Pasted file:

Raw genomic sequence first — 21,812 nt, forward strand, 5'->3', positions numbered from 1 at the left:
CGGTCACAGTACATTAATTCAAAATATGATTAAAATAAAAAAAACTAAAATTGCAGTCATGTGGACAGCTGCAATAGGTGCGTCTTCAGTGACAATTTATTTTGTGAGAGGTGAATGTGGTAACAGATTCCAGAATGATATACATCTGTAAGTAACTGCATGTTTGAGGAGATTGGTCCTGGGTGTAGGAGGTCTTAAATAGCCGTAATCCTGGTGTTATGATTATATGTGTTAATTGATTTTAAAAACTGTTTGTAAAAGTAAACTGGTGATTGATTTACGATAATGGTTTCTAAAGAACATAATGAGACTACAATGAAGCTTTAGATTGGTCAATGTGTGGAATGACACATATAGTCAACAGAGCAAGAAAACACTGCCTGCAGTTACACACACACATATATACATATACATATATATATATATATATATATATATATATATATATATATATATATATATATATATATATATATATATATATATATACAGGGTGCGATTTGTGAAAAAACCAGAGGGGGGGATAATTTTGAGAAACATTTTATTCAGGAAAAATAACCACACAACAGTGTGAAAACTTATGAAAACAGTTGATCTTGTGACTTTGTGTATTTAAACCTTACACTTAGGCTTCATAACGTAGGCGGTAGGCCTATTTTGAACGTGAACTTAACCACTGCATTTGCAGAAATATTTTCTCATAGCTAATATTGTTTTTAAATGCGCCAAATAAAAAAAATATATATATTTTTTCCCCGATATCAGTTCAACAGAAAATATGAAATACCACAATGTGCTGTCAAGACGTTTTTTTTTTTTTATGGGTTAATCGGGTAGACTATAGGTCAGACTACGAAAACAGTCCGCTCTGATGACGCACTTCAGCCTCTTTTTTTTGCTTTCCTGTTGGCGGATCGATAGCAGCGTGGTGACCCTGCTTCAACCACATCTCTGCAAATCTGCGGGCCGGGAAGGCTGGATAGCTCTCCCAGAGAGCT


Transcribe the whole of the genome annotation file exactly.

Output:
Raw genomic sequence first — 21,812 nt, forward strand, 5'->3', positions numbered from 1 at the left:
CGGTCACAGTACATTAATTCAAAATATGATTAAAATAAAAAAAACTAAAATTGCAGTCATGTGGACAGCTGCAATAGGTGCGTCTTCAGTGACAATTTATTTTGTGAGAGGTGAATGTGGTAACAGATTCCAGAATGATATACATCTGTAAGTAACTGCATGTTTGAGGAGATTGGTCCTGGGTGTAGGAGGTCTTAAATAGCCGTAATCCTGGTGTTATGATTATATGTGTTAATTGATTTTAAAAACTGTTTGTAAAAGTAAACTGGTGATTGATTTACGATAATGGTTTCTAAAGAACATAATGAGACTACAATGAAGCTTTAGATTGGTCAATGTGTGGAATGACACATATAGTCAACAGAGCAAGAAAACACTGCCTGCAGTTACACACACACATATATACATATACATATATATATATATATATATATATATATATATATATATATATATATATATATATATATATATATATATATATATATACAGGGTGCGATTTGTGAAAAAACCAGAGGGGGGGATAATTTTGAGAAACATTTTATTCAGGAAAAATAACCACACAACAGTGTGAAAACTTATGAAAACAGTTGATCTTGTGACTTTGTGTATTTAAACCTTACACTTAGGCTTCATAACGTAGGCGGTAGGCCTATTTTGAACGTGAACTTAACCACTGCATTTGCAGAAATATTTTCTCATAGCTAATATTGTTTTTAAATGCGCCAAATAAAAAAAATATATATATTTTTTCCCCGATATCAGTTCAACAGAAAATATGAAATACCACAATGTGCTGTCAAGACGTTTTTTTTTTTTTATGGGTTAATCGGGTAGACTATAGGTCAGACTACGAAAACAGTCCGCTCTGATGACGCACTTCAGCCTCTTTTTTTTGCTTTCCTGTTGGCGGATCGATAGCAGCGTGGTGACCCTGCTTCAACCACATCTCTGCAAATCTGCGGGCCGGGAAGGCTGGATAGCTCTCCCAGAGAGCT